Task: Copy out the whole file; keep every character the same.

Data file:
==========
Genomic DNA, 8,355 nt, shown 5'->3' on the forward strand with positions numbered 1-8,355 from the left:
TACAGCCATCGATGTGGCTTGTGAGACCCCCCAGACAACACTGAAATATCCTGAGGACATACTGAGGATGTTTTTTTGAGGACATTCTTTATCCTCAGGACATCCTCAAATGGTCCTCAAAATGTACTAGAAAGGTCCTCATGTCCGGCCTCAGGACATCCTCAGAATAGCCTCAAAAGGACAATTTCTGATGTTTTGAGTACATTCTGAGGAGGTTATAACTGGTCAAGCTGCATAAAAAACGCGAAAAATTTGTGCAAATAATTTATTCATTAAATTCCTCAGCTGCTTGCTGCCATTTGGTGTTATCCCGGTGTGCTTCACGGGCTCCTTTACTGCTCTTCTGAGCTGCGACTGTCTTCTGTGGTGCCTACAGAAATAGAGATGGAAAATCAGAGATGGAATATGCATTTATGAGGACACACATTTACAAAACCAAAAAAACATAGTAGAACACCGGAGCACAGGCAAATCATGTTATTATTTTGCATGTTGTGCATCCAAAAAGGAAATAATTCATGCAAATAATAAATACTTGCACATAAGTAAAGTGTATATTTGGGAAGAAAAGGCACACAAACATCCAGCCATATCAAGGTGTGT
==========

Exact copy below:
Genomic DNA, 8,355 nt, shown 5'->3' on the forward strand with positions numbered 1-8,355 from the left:
TACAGCCATCGATGTGGCTTGTGAGACCCCCCAGACAACACTGAAATATCCTGAGGACATACTGAGGATGTTTTTTTGAGGACATTCTTTATCCTCAGGACATCCTCAAATGGTCCTCAAAATGTACTAGAAAGGTCCTCATGTCCGGCCTCAGGACATCCTCAGAATAGCCTCAAAAGGACAATTTCTGATGTTTTGAGTACATTCTGAGGAGGTTATAACTGGTCAAGCTGCATAAAAAACGCGAAAAATTTGTGCAAATAATTTATTCATTAAATTCCTCAGCTGCTTGCTGCCATTTGGTGTTATCCCGGTGTGCTTCACGGGCTCCTTTACTGCTCTTCTGAGCTGCGACTGTCTTCTGTGGTGCCTACAGAAATAGAGATGGAAAATCAGAGATGGAATATGCATTTATGAGGACACACATTTACAAAACCAAAAAAACATAGTAGAACACCGGAGCACAGGCAAATCATGTTATTATTTTGCATGTTGTGCATCCAAAAAGGAAATAATTCATGCAAATAATAAATACTTGCACATAAGTAAAGTGTATATTTGGGAAGAAAAGGCACACAAACATCCAGCCATATCAAGGTGTGT